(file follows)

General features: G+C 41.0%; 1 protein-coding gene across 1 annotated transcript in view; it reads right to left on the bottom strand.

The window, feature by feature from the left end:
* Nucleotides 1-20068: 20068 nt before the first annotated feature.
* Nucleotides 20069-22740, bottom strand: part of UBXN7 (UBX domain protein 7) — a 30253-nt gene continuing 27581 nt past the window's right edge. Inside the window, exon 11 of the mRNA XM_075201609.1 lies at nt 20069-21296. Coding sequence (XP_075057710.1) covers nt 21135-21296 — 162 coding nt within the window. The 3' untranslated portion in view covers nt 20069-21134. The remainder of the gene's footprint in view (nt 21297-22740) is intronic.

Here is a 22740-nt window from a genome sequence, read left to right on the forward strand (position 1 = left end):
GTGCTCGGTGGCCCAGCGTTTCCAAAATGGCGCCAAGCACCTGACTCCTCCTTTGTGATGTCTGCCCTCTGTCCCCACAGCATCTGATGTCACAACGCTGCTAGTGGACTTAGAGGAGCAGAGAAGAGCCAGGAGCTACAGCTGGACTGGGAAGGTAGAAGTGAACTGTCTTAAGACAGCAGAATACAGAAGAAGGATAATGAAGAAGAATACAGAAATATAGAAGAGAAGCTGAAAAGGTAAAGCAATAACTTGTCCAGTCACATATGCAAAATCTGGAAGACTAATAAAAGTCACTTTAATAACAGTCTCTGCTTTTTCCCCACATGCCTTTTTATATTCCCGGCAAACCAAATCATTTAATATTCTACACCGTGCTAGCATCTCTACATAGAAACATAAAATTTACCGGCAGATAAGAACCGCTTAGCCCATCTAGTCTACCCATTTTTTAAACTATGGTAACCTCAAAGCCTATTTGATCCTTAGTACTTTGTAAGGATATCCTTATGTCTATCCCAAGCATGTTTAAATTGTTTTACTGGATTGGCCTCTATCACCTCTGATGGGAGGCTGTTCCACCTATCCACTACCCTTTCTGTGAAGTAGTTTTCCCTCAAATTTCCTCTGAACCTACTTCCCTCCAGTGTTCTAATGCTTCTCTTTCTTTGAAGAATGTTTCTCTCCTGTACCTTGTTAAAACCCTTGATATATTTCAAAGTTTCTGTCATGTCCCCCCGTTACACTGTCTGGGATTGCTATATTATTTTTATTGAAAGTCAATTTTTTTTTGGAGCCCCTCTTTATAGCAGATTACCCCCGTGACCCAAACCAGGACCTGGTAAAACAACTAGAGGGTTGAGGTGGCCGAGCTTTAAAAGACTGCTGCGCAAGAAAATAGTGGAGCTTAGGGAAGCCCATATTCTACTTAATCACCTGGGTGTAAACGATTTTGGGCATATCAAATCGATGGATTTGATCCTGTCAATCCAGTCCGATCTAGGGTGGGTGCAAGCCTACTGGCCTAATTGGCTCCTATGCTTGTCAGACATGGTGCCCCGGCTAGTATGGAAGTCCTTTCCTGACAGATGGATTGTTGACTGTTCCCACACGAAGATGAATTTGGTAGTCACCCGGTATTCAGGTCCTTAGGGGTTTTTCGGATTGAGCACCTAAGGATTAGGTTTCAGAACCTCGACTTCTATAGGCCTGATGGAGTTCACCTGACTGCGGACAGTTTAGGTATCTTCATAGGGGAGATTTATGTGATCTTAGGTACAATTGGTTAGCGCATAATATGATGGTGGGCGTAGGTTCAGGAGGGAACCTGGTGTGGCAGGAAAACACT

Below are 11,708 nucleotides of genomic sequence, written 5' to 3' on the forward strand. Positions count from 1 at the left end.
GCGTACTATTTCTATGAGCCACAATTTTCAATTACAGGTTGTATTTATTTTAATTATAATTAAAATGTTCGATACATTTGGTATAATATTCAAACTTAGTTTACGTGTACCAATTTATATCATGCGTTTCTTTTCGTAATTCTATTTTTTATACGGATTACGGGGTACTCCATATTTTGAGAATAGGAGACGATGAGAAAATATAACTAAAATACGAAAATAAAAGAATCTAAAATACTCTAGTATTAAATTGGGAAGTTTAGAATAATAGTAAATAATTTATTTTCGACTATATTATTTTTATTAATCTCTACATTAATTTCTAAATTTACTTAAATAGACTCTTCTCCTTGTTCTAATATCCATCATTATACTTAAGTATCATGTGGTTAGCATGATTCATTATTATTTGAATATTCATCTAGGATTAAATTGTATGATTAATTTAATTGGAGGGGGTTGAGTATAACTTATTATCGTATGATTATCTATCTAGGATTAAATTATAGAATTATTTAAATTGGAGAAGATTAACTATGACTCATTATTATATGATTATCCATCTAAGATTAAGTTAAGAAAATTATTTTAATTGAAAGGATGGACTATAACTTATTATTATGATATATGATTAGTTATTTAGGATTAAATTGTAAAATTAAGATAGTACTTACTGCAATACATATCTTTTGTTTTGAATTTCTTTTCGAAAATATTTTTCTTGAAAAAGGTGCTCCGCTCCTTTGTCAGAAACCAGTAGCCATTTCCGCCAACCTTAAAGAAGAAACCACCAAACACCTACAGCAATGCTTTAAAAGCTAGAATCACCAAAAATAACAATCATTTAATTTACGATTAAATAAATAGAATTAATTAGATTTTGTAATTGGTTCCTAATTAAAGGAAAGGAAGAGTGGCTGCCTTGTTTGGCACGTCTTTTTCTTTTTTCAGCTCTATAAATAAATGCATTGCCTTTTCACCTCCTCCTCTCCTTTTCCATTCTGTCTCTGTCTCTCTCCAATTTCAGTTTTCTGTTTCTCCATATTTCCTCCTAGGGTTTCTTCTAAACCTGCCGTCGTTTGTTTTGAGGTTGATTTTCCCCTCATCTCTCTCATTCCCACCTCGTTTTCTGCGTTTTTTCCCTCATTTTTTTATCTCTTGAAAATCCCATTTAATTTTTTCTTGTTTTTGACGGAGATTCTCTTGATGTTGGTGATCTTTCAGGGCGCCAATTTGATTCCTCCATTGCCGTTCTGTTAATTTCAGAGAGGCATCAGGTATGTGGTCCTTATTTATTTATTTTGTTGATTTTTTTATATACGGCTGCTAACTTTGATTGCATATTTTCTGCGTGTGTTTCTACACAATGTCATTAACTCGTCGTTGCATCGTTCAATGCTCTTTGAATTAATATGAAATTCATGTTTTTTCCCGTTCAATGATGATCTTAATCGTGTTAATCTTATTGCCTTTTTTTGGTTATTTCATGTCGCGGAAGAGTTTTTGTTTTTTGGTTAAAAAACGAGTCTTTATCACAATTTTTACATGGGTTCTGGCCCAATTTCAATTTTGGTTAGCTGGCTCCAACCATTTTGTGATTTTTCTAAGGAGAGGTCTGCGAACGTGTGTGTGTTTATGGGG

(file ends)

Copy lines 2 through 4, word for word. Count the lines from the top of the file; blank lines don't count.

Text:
The window, feature by feature from the left end:
* Nucleotides 1-20068: 20068 nt before the first annotated feature.
* Nucleotides 20069-22740, bottom strand: part of UBXN7 (UBX domain protein 7) — a 30253-nt gene continuing 27581 nt past the window's right edge. Inside the window, exon 11 of the mRNA XM_075201609.1 lies at nt 20069-21296. Coding sequence (XP_075057710.1) covers nt 21135-21296 — 162 coding nt within the window. The 3' untranslated portion in view covers nt 20069-21134. The remainder of the gene's footprint in view (nt 21297-22740) is intronic.